It’s been quite warm over the last week, but alas, not warm enough for tubing behind a boat, unless of course you enjoy a swim in 42ºF water. However, it is warm enough to get out after some fat fall smallies with 3″ tube jigs providing you dress for it. I’ve always heard and read that late fall fishing is often the best the year has to offer. On Sunday I witnessed first-hand why that is the case and also learned why I sometimes struggled to find fish in the fall in years passed; which is mainly because I am trained to look too deep. When water cools off in the fall, fish will move shallow to feed. This is particularly true if you can find a shallow area where the water clarity isn’t too high, which can be easier said than done in our zebra mussel infested waters. We caught all our fish that morning in under 14 feet of water. Many were caught in about 6-9 feet of water, including 3 walleyes.
I was lucky enough to receive an invite from tournament fisherman Simon Lavictoire on board his 20′ 2007 Nitro powered by a 225 Merc Optimax, which he is looking to sell incidentally. It’s a dual console bass boat, 20’9″ length, 98″ beam with two huge casting decks in the front and rear and about 90hrs of use. It’s fully loaded with an 80lb-thrust bow-mount trolling motor, two GPS sonars and is in mint condition. If anyone is interested in the boat simply leave a comment and I’ll get you in touch with Simon.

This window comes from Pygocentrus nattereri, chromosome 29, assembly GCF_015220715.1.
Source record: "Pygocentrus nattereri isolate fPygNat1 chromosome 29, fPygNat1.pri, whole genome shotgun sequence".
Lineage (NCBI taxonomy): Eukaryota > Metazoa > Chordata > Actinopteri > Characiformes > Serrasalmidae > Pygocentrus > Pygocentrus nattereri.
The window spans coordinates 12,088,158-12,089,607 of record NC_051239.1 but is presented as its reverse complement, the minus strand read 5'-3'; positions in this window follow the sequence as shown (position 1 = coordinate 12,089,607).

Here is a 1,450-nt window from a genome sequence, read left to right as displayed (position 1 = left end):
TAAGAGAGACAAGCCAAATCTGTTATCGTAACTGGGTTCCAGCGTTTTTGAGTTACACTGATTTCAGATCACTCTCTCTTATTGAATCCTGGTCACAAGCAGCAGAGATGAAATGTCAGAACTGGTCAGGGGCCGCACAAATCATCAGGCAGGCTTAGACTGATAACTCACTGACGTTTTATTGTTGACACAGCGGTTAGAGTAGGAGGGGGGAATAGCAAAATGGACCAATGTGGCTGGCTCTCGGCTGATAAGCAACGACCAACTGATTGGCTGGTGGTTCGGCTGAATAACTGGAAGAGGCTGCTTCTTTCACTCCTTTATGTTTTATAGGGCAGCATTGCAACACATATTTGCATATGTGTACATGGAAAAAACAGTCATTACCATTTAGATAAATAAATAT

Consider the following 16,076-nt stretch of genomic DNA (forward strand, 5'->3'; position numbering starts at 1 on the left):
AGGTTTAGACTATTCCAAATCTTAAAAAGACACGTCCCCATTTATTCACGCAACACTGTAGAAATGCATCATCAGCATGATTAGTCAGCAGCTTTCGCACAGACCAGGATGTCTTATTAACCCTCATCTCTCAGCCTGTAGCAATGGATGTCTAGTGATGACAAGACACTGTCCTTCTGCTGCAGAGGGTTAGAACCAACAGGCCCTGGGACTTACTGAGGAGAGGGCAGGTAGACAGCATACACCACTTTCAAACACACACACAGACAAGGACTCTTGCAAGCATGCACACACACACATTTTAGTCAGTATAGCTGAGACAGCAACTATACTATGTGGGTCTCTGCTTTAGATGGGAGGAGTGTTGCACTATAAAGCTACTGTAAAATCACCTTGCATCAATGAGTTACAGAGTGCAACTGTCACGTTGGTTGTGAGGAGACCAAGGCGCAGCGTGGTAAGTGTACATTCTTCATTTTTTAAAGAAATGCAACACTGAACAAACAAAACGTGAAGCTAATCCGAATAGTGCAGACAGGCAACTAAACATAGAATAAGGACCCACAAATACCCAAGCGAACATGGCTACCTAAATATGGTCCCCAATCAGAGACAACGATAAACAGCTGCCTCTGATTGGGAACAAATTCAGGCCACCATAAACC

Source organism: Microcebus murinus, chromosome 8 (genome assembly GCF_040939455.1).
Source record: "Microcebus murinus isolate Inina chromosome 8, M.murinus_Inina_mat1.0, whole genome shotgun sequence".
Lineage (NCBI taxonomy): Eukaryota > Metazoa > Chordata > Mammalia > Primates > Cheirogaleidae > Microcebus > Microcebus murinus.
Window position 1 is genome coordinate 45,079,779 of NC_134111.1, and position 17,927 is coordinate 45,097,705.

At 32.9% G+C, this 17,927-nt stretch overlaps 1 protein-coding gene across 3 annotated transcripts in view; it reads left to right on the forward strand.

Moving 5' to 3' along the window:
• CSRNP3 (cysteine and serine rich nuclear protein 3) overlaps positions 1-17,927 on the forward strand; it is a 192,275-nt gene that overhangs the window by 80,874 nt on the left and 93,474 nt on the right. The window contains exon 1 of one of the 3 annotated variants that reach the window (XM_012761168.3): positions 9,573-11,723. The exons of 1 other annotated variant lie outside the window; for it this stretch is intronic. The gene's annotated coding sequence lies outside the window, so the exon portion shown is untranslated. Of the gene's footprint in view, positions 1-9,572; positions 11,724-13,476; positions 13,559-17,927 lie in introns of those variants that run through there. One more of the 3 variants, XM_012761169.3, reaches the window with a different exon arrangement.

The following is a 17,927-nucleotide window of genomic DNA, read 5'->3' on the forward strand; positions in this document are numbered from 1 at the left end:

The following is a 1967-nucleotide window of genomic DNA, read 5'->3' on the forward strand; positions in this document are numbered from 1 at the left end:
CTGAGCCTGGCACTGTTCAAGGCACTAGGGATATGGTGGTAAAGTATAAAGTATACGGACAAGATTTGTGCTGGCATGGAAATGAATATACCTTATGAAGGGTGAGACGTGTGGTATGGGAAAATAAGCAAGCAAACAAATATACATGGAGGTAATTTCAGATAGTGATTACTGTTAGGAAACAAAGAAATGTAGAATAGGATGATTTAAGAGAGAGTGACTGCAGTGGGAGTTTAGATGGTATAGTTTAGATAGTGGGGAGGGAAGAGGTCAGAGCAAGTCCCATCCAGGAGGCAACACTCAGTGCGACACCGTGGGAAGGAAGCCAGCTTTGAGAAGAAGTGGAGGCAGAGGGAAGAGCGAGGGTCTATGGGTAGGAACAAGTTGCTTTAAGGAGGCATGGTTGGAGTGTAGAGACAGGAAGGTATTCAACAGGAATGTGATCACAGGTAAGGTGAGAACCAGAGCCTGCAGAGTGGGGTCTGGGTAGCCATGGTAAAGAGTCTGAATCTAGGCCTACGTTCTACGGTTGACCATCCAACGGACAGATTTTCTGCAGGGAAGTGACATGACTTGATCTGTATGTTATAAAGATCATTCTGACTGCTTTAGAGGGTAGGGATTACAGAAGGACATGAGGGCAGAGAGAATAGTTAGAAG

Simon fishes the Renegade Circuit and Quebec Bass Masters Tour and, as he says, when he gets involved with something he goes in full-steam. The man is equipped with a seemingly endless arsenal of rods, reels and tackle. The boat ride in itself was an intense enough experience. The bonus was the many limits of smallmouth and 3 walleye we put in the boat in a few short hours on that crisp sunny morning. What impressed me most was the average size of the fish. I have never seen so many big smallmouth in such a short time period. I also have never seen that many large fish concentrated so tightly in a specific feeding area. I’ve seen schools of 25-30 fish while snorkelling but most of the fish were between 2 and 3 pounds. These were monsters. I would say the average fish was in the 3-pound range with many over 4 and a couple pushing 5 if not slightly over 5 pounds; and boy were they in the mood. At one point I could barely set the net down as Simon kept repeating “there’s another one”; boating about 8 or 9 fish on consecutive casts. You can tell he’s a tournament fisherman when you barely have time to grab your rod while he’s catching, unhooking and releasing fish like the Flash.